Since It’s Still Summer: Fascinating Facts About Locusts

So, thank God it is still summer. Yes, son has returned to San Luis Obispo, but there are still tons and tons of things that self can find to occupy her time, in the remaining weeks!

For instance, in the summer self’s reading takes on a new intensity and focus. It took her almost a month to get through a biography of Florence Nightingale (Gillian Gill’s Nightingales:  The Extraordinary Upbringing and Curious Life of Miss Florence Nightingale), because she could never read more than a page before acquiring a new thought.

A few days ago, she finished the Nightingale biography and began reading Wilfred Thesiger’s Arabian Sands. Thesiger is a wild man: he hates civilization. He wants to go where no man has gone before: the endless, trackless wastes of desert Arabia. Of course, it helps that he began his odyssey before the Second World War, when eccentric Britishers were still able to go about without interference from government authorities.

Thesiger is a very evocative writer. He can even make facts about locusts interesting, as witness the following passage:

In Saudi Arabia . . . I saw densely packed bands of hoppers extending over a front of several miles and with a depth of a hundred yards or more, and yet he told me that these were only small bands. I knew that with favourable wind locusts can cover enormous distances, but I was amazed when he told me that swarms can breed in India during the monsoon, move in the autumn to southern Persia or Arabia, breed there again, and then pass on to the Sudan or East Africa. Some of these swarms cover two hundred square miles or more. Eventually disease attacks them and they vanish as quickly as they had appeared. Then for a time there are no more desert locusts in the world, only solitary grasshoppers.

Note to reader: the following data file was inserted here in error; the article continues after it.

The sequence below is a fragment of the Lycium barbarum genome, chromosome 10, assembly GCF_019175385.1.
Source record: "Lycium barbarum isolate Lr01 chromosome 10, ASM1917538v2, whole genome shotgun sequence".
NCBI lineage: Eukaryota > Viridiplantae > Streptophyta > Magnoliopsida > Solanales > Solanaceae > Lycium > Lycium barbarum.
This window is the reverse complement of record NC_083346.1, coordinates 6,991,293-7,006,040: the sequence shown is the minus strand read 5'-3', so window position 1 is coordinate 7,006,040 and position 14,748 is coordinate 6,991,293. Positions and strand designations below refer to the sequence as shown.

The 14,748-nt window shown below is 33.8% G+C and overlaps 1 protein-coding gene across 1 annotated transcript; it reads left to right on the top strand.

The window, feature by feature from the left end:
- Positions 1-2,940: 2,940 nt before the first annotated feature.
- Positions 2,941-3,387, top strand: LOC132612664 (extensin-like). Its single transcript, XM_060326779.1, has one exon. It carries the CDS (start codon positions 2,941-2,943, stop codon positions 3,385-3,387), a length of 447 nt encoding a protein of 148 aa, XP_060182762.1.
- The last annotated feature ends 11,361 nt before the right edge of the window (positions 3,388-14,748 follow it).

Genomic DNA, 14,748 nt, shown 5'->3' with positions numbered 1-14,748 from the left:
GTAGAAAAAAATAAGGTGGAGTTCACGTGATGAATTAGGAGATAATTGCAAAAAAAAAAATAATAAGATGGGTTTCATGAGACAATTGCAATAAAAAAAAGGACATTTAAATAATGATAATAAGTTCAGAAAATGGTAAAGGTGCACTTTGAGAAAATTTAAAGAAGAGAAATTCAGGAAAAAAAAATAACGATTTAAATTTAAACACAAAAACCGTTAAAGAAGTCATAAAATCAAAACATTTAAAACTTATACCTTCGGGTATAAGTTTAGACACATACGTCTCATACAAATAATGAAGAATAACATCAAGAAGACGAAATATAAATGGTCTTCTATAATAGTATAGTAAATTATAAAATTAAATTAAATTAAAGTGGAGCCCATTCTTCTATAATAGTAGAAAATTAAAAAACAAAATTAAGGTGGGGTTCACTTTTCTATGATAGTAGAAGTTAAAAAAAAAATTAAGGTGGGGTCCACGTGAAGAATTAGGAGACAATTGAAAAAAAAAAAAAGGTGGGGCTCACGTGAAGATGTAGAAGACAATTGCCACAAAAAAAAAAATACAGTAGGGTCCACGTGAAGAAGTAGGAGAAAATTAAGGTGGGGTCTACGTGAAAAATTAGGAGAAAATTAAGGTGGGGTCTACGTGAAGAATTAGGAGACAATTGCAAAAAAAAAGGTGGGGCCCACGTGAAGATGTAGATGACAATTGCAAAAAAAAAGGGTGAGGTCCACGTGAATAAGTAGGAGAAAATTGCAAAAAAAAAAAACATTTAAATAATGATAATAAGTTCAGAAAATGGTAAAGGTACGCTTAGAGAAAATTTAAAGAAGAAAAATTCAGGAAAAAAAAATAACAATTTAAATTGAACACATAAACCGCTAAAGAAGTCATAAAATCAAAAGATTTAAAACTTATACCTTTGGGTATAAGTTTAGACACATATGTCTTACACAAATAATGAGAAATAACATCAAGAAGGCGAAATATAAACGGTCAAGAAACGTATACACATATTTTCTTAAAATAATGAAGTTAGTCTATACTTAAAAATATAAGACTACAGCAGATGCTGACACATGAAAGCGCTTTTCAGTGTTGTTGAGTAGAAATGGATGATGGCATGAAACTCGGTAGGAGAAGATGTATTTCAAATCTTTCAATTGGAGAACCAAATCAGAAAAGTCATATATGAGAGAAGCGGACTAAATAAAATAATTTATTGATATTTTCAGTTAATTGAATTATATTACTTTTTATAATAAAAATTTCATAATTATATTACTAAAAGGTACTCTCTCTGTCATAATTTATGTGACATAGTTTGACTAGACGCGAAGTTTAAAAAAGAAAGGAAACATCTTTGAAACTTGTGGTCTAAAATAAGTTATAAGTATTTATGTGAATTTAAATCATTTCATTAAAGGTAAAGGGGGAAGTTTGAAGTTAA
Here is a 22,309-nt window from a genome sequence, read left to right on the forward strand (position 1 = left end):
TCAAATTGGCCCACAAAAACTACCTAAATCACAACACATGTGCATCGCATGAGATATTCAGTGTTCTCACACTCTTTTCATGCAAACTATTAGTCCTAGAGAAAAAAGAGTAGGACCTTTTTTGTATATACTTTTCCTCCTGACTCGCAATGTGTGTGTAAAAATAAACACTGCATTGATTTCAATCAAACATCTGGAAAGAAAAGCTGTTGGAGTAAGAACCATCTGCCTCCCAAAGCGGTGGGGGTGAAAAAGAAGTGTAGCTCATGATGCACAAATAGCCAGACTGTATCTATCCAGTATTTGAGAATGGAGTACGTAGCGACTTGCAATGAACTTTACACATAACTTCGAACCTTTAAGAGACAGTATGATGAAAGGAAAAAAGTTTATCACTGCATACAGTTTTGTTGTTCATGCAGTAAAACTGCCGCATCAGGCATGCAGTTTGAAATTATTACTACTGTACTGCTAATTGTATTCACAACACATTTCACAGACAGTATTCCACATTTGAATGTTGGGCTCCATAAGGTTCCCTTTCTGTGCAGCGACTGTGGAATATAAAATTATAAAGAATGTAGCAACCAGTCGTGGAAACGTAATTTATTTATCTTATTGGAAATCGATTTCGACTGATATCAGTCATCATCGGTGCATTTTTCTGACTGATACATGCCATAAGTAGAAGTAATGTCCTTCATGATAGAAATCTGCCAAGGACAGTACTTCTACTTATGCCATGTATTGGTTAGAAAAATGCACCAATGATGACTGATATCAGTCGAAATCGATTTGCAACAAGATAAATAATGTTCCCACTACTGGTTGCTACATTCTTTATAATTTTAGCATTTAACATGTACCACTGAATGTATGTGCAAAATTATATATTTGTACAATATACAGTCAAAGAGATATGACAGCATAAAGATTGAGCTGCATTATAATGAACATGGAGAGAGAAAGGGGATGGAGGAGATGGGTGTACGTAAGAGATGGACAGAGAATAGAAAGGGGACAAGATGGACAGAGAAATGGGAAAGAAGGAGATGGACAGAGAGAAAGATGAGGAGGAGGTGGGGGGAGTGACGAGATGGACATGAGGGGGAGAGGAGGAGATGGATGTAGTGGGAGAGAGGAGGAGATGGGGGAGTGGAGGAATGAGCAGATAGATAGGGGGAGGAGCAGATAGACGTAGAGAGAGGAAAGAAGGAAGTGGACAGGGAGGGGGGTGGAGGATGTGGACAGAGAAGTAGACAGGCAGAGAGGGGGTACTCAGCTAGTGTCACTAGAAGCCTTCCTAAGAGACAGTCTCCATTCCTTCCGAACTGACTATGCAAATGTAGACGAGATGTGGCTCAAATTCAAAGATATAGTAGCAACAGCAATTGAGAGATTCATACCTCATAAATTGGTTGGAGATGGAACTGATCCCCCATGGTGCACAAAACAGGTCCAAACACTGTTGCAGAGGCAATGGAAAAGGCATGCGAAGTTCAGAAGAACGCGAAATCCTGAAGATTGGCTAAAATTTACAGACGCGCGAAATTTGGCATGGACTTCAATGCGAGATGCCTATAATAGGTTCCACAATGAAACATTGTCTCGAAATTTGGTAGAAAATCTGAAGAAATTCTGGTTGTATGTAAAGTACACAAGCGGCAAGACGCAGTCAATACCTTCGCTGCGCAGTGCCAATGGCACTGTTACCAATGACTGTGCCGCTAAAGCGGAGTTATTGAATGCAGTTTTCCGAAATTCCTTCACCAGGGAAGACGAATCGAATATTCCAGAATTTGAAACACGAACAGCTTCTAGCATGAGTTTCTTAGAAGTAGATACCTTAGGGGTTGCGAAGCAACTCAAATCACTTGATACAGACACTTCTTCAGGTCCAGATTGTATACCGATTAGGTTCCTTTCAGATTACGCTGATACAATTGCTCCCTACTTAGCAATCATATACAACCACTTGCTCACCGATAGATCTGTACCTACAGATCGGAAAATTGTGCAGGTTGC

Big Questions of the Day

Why did a whole pod of birds drop their doo-doo on hubby’s car? Doo-doo in all colors of the rainbow: blue, green, brown, yellow, you name it —  it looked like there was a whole avian tribe that evacuated under the same tree, unfortunately the tree that hubby decided to park his car beneath, last night.

Today, after son left to return to San Luis Obispo, we decided to head over to Century 20 for the first screening of “Harry Potter and the Half-Blood Prince.” Even at that time of the morning, the theater was nearly full. There were parents armed with coffee, and children of all ages.

Self, succumbing to the novelty of the situation, went for the hot, buttered popcorn — at 9:30 a.m. !!!

And among her thoughts while watching the movie were these:

  1. Why was that man sitting next to us in the movie theatre cackling and cackling at all the romantic derring-do of the three pals? A grown man, apparently in his 40s?
  2. Why did Stephanie Zacharek of Salon.com Read the rest of this entry »

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